Before now, anyone using a PC device could not publish direct with Apple Books (unless they went to the trouble of using a Mac emulator) and had to use a distributor to reach all of Apple’s customers. Now that has changed, and the new Apple Books publishing portal is accessible by web browser, and on a PC too.
That’s going to be the headline news for many people, so I just wanted to get that out of the way up top. But before we dig into that a little more, let’s take a look at some of the other aspects of Apple Books For Authors – which only threw open its doors to the public this very morning.
Hot off the presses, people.”
Some Things More Serious:
1. https://writersinthestormblog.com/2020/05/indie-publishing-during-covid19/ “When New Jersey went into lockdown on March 21st, I foolishly thought that I would get infinite amounts of writing done. During the day, I am the author acquisitions manager at IngramSpark and by night I like to write humorous personal non-fiction and romance novels. In my mind, I thought that the pandemic would give me a small reprieve from business as usual that included a very busy travel schedule.
I didn’t expect that business as usual would take on a whole new meaning.
As the publishing world began to screech to a halt with independent bookstores closing, publishers furloughing staff, Amazon focusing on essential items, and other printing plants closing, all of a sudden Ingram and IngramSpark felt the burden, more than ever, to uphold our commitment to the publishing industry to keep”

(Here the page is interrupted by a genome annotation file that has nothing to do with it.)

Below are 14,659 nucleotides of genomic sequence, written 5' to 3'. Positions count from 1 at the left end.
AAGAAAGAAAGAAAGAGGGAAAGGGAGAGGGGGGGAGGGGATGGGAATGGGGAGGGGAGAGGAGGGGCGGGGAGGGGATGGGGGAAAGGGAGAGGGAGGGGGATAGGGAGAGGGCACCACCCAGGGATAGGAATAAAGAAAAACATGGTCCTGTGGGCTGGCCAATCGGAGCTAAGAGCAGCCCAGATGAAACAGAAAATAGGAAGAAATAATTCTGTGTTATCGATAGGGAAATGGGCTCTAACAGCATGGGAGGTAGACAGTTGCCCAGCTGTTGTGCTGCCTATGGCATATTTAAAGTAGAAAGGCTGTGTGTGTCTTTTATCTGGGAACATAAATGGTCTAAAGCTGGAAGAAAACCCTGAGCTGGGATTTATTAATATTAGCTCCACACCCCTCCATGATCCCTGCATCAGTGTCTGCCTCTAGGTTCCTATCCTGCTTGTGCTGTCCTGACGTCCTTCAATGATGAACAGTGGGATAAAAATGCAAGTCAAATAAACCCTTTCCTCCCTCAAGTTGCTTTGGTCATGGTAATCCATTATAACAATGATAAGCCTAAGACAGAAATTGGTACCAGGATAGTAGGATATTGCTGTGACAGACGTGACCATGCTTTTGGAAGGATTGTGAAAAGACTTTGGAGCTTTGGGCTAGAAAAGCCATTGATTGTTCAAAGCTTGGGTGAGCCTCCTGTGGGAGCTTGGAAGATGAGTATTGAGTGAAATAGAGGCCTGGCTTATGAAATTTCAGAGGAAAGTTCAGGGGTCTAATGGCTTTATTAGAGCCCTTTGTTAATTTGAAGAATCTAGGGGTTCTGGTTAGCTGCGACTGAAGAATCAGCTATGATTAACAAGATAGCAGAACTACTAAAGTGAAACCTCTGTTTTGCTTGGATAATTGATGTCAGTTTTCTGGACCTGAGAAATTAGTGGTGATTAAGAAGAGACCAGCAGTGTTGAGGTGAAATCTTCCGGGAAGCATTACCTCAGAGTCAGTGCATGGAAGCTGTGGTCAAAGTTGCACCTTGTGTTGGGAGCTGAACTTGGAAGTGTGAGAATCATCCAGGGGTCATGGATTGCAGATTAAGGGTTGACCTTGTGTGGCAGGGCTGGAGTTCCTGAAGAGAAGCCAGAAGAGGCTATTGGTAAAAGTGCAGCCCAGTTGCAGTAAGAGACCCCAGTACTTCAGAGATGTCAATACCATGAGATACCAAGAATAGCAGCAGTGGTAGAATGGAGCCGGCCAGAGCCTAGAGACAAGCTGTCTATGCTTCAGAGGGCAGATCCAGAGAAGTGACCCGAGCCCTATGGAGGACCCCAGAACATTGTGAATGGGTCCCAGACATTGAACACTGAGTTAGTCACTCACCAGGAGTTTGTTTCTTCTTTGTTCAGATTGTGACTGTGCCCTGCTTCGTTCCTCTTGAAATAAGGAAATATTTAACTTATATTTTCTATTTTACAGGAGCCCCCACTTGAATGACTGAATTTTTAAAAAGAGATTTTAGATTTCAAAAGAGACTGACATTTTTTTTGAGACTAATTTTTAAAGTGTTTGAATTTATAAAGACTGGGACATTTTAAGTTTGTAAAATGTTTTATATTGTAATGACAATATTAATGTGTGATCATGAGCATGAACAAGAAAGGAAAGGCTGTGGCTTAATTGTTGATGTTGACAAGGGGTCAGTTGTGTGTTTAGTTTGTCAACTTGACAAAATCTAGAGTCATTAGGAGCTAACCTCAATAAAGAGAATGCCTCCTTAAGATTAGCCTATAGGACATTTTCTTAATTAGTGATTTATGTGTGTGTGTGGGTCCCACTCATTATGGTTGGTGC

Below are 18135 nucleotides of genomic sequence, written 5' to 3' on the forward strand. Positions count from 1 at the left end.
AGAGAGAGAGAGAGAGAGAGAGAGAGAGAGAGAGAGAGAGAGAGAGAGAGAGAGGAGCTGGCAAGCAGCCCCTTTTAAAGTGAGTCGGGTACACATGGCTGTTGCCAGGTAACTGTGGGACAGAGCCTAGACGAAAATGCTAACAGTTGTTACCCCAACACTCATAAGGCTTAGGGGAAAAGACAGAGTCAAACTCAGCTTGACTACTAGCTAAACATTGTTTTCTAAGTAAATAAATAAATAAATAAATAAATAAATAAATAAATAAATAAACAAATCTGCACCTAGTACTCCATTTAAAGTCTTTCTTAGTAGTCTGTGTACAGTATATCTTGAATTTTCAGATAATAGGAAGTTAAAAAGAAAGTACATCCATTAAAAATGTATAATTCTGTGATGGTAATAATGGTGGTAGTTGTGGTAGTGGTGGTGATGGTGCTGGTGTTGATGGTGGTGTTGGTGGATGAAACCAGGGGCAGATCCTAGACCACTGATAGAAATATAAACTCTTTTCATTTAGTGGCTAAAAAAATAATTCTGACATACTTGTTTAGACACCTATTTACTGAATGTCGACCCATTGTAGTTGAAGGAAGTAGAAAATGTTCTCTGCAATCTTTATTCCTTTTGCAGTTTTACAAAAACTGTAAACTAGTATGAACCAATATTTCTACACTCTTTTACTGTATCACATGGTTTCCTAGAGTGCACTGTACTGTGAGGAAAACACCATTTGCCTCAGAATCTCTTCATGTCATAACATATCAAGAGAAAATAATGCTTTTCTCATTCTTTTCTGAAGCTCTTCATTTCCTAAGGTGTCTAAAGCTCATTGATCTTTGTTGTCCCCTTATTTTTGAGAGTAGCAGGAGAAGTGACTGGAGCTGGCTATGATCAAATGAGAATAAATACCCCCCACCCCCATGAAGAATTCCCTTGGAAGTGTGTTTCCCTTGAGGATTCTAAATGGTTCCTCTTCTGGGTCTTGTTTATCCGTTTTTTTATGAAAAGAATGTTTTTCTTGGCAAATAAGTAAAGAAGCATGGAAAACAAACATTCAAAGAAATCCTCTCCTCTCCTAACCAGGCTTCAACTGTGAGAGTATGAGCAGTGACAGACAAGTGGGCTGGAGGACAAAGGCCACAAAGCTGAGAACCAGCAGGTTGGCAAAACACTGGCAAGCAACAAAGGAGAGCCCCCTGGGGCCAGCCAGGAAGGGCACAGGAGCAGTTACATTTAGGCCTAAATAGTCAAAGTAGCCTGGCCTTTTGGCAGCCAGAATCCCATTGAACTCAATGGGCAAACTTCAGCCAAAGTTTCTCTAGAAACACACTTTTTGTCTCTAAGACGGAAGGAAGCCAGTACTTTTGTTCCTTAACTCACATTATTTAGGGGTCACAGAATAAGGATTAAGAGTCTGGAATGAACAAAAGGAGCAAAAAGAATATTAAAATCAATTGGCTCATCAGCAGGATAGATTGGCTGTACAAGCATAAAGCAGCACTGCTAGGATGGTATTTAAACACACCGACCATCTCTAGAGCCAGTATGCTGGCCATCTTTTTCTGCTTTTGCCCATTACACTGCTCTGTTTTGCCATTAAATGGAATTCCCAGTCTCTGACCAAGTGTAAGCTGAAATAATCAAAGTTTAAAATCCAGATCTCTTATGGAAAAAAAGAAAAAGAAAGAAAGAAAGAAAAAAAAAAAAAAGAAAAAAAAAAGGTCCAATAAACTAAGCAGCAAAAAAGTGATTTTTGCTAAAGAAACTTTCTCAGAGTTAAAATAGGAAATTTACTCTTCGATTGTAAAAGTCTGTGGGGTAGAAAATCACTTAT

2. https://writersinthestormblog.com/2020/05/in-defense-of-editing-as-you-go/ “Writing process is a topic of ongoing conversation among writers, whether just starting or multi-published. Plenty of books and articles have been written and workshops and webinars held to suggest this writing process or that one, claiming it’s The Way It’s Done.
While savvy writers out there reject the one-size-fits-all message, we still have certain presumptions that we mostly swallow. One of these can be summarized as…”
3. https://www.suecoletta.com/killing-mary-mabel-rogers/ “Mary Mabel Rogers’ final sunset dipped below the grey and cheerless hills to the west, shadows swallowing the prison walls around her. Ink-darkness cascaded over Mary’s porcelain skin, her delicate fingers gripping the bars of the grated cell door—eagle-eyed on the fading glints of sunlight.
Tears cascaded down her cheeks when she turned to the prison matron, Mrs. Loukes.
For the first time since her arrest Mary allowed emotion to get the better of her.
“I know it must be and I am prepared to die.” She whimpered. “You don’t think they will hurt me?”
Teaser Fiction & Poetry:
Book Reviews, Cover Reveals, & Author Interviews:
1. https://coldhandboyack.wordpress.com/2020/05/08/book-promo-grinders-by-c-s-boyack/ “This is a cyberpunk story set in our near future. I went out of my way to make sure there were some good things and bad things about our future way of life. Unfortunately, there are already some similarities showing up. I know I feel like a cyber-shut-in during these troubling times.
I’ve been to enough Zoom meetings to last a lifetime, but in futuristic San Francisco some of that is prevalent. Imagine police officers giving courtroom testimony in a kind of virtual reality, or holographic doctors being projected from an ambulance.”
Leave a Reply